Can you think of any other great holiday gifts for people with chronic migraines? Please comment below!

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Vertigo and Dizziness with Migraines

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Migraines affect millions of Americans with crushing headaches and other devastating ailments that make it difficult to work or function normally.  Migrainous vertigo, a vestibular disorder causing dizziness, nausea, and balance problems strikes a large percentage of migraine patients.

Vertigo and Dizziness with Migraines

Migraine associated vertigo (MAV)

Though it’s not always accepted as an indicator of migraine illness, dizziness and vertigo are common vascular side effects that occur often in people with a history of migraine attacks. Many doctors use a patient’s headache frequency as the measuring stick of chronic migraines, not taking into account other comorbid conditions that occur even without the prevalence of strong head pain.

Vertigo associated with migraines can point to a deeper underlying problem that requires medical attention, or at least signify the need for a change in migraine treatment.

Vestibular migraine

Nearly 35% of migraine sufferers experience vestibular disturbances such as dizziness, vertigo, and other balance issues. Scientists have seen high correlations between migraine disorder and a variety of illnesses that cause wooziness, unsteadiness, light-headed sensations, and confusion.

Benign paroxysmal positional vertigo (BPPV) and Ménière’s disease are examples of vestibular dysfunctions that occur often in people with chronic or episodic migraines.

Vertigo symptoms

Symptoms of vestibular disorders that may occur with migraine include:

  • Dizziness
  • Vertigo- a sensation that the room is spinning, similar to intoxication, even while lying, sitting, or standing still
  • Sensitivity to movement of the head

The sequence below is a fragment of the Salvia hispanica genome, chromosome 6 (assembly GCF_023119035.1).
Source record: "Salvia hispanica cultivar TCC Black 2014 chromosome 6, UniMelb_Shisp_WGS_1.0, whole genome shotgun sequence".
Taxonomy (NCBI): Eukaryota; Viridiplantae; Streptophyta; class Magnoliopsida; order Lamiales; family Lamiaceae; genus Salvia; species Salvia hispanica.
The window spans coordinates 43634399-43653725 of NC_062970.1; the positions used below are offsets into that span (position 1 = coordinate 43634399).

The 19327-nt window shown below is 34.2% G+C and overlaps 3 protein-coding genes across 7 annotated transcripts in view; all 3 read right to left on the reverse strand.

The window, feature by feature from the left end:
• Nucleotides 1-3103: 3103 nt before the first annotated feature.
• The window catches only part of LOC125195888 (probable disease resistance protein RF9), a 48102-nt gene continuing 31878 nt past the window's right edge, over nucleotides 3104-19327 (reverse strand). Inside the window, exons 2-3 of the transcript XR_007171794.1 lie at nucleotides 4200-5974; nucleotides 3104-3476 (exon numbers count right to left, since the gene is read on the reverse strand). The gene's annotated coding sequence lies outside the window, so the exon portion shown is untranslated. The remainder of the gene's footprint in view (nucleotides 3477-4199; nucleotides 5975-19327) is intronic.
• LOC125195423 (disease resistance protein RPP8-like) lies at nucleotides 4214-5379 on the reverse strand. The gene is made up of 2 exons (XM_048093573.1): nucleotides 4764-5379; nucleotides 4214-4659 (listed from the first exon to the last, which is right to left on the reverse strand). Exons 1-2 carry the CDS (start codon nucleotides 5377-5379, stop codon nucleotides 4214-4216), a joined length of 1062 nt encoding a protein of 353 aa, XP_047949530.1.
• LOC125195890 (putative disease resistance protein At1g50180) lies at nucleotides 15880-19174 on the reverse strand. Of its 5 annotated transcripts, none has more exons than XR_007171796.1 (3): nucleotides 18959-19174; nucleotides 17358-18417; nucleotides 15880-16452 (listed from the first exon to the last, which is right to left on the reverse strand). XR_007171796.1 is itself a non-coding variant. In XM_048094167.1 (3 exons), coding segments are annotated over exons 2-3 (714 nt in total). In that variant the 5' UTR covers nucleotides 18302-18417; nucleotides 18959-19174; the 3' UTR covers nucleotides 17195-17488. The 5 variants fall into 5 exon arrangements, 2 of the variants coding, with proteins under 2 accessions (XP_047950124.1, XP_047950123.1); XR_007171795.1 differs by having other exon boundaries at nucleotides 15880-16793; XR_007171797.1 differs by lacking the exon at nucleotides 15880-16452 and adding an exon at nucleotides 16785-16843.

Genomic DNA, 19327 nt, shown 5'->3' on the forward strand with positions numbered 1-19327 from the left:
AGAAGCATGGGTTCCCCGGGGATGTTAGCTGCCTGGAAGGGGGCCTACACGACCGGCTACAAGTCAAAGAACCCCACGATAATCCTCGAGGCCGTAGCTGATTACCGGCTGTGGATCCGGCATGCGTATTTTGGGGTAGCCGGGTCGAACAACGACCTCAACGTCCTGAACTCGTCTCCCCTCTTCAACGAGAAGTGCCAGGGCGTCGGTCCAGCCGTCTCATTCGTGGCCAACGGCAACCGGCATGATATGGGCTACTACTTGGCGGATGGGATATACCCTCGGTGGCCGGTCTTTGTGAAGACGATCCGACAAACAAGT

• Motion sickness
  • Extreme sensitivity to bright lights and loud noises
  • Vision problems
  • Difficulty keeping balance, disequilibrium
  • Tinnitus or Ménière’s disease- ear ringing, headaches, ear fullness
  • Neck pain and muscle spasms
  • Confusion
  • Loss of spatial awareness
  • Anxiety

Testing and treatment

If you experience vertigo or dizziness before, during, or after a migraine attack, then speak to a physician immediately. He may want to order diagnostic tests to rule out stroke, concussion, or brain tumor.

For help, your doctor may recommend a visit to a neurologist, osteopath, or vestibular rehabilitation therapists.

Lifestyle modifications can help improve your tolerance for pain and help with migraine management. These include light exercise, meditation, reducing migraine triggers in diet, and supplementing with vitamins, minerals, and herbs that benefit migraine-specific neurological functioning.

Please tell us…

If you suffer from migraine, do you also experience severe dizziness, even without headaches?

What helps to relieve dizziness and nausea?

Also read:

What Causes Migraine Dizziness?

Migraine Headaches and Dizziness- Stop the Ride, I want to get off!

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These 5 Migraine Treatments should be last on your List